All this being said though, I have spoken to several older women who have been or are in long-term relationships, and they said that they don’t care if their man ends up at a strip club every so often, so long as they bring that passion back home. I can understand that, I suppose. I myself have never been in a long-term relationship, so I assume that after a while, although you still love your person and choose to be with them, you’re still a human and find other people attractive. This should also be done with tact, of course. I, nor the women that I’ve spoken to, would want the guy talking about how hot this other woman was and then trying to have sex with them. Great, thanks – go have fun with that, in the bathroom…alone.

Dollar, dollar bills y’all

I understand that the strippers are out there doing this for money, and no judgement here. There’s a need for it and you’re capitalizing off of it. You do you. But it just seems so strange to me. Like, we’ve never met before – let me take off my pants and show you my butt hole. Mmm, yeah, you like that? No. It’s weird.

Also, like I said, I thought that I was going to make bank. Even though I didn’t even make it a full week there – only three shifts – I think the most cocktail servers made there was around $200 in a night, but averaging around $150. You’re slammed from nine o’clock in the evening until three o’clock in the morning and you only make $150? Thanks, but I can take one or two extra clients a day and make that up – only two extra hours of work instead of five for the same amount of money. Plus, I don’t have to degrade myself or put up with unwarranted advances. And just think – most cocktail servers make more money than the actual dancers. That means that dancers are showing off their body to strangers for barely anything.

I’m not a hooker

I literally had some random guy tell me that he was staying at the Marriott and that he wanted me to come back to his hotel room. He said that he would make it “worth my while.” Umm…thanks, I’m not a hooker. I also had some guy, who seemed nice enough and was also from Minnesota, give me his card. He wanted to get together sometime; he said that he traveled a lot for work and came to Portland often. Thanks, but no thanks. You don’t exactly look like you exercise, and I’m not looking for a hook up.


All-in-all, the management was nice and seemed supportive, but it’s not the place for me. The dancers were nice, but some were definitely on drugs and most drank regularly. Strip clubs have an incredibly large amount of negativity which isn’t something I personally want to get mixed up in. I’m sweet and a healer; I don’t need any drama. Plus, if you think that working at a strip club is going to be lucrative, think again. Sure, if you like the hours, environment, and don’t mind taking off your clothes for strangers, then get it! But really, there are tons of other jobs out there that you can make way more money in with limited or no schooling at all, and where you can actually make a positive difference in peoples’ lives. I can’t understand why people gravitate towards them for comfort or attention. For me, people who frequent them regularly seem really lonely and probably don’t love themselves all that much; they have this unquenchable thirst for validation, approval, and social acceptance.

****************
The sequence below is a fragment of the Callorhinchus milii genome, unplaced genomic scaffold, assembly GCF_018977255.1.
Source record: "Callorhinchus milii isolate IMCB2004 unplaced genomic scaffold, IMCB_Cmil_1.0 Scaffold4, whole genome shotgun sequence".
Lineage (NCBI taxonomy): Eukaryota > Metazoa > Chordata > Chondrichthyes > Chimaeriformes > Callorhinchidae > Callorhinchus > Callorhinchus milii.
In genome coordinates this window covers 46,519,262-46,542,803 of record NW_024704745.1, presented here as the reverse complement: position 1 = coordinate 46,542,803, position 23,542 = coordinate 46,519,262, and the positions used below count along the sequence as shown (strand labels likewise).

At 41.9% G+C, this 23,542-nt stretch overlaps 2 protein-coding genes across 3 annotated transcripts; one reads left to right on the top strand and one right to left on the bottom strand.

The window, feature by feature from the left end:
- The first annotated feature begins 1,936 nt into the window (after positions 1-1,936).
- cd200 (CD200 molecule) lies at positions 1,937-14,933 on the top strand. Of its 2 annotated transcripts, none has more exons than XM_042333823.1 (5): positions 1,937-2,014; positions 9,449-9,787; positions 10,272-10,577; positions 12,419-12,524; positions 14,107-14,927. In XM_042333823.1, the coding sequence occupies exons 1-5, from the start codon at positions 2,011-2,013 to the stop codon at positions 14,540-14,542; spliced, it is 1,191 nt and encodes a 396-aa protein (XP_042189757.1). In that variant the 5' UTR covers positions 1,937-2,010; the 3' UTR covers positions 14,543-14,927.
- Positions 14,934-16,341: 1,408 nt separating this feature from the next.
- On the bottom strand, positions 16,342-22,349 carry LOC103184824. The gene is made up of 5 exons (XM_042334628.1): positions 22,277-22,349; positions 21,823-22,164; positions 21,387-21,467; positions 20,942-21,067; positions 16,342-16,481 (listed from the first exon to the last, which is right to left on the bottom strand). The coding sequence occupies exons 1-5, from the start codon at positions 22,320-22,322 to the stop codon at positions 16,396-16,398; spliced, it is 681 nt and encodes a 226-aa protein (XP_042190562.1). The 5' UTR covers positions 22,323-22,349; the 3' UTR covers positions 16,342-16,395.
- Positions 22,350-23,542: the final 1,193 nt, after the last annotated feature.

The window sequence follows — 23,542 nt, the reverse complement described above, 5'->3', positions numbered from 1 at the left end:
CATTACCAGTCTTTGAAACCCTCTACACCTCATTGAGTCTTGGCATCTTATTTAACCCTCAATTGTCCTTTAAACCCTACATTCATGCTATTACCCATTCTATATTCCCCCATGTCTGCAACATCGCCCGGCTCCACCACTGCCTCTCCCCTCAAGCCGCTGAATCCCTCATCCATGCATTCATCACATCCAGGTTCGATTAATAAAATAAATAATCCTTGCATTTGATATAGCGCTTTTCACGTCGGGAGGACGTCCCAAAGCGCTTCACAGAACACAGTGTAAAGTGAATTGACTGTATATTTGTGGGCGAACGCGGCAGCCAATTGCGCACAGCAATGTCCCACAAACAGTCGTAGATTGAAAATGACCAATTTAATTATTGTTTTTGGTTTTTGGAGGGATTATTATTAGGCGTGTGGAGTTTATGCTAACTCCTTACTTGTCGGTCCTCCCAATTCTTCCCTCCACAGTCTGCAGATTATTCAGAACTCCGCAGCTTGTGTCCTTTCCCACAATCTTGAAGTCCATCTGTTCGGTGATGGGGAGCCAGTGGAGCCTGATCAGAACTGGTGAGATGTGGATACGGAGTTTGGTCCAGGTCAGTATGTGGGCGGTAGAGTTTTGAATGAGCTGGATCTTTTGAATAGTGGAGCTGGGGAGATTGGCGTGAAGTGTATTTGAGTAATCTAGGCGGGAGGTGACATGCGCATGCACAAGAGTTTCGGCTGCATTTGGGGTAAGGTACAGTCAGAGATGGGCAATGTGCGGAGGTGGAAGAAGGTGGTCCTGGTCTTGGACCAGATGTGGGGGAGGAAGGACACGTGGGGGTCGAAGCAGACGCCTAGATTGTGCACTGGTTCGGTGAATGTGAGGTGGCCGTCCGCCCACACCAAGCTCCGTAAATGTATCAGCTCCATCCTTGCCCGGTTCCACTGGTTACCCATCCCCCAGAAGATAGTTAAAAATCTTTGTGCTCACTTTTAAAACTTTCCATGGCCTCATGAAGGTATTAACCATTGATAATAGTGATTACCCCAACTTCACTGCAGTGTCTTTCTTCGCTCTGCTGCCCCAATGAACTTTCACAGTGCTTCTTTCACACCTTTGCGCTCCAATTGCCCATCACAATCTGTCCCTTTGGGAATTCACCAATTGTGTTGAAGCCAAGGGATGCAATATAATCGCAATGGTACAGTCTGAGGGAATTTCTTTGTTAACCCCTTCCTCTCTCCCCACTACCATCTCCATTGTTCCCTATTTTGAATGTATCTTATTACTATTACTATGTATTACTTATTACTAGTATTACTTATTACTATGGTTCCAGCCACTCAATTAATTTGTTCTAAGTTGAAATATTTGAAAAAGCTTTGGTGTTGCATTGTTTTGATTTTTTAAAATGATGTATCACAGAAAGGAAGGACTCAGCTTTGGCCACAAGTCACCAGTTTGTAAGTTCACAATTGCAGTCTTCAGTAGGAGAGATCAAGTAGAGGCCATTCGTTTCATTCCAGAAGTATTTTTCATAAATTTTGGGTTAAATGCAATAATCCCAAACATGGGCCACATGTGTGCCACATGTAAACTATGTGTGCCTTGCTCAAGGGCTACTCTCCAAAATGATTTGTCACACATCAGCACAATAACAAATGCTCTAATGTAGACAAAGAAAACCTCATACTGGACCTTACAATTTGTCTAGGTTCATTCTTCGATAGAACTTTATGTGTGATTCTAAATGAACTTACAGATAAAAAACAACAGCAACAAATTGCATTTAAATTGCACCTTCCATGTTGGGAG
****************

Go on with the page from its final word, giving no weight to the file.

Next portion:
4 thoughts on “Lessons in Love & Strip Clubs

  1. I’ve never been a fan of strip clubs and this article just confirmed it for me. I loved reading about your experience and laughed out loud multiple times. At the end of the day to each their own, no judgment but I agree with you…just not for me.


  2. I’m with you – to each their own. That said, I had a friend out of college who worked at a strip club as a dancer, and the job just beat her down one little bit at a time. It’s not what happens in the clubs that I have a problem with: it’s the soul-sucking damage it can do to the fragile people – both workers and patrons – at the end of the day.


    1. Thanks Susan! I try to stay fairly open minded – you can’t really judge something until you’ve experienced it firsthand. And I definitely found that that lifestyle is NOT for me. But now I know what it’s all about, I suppose…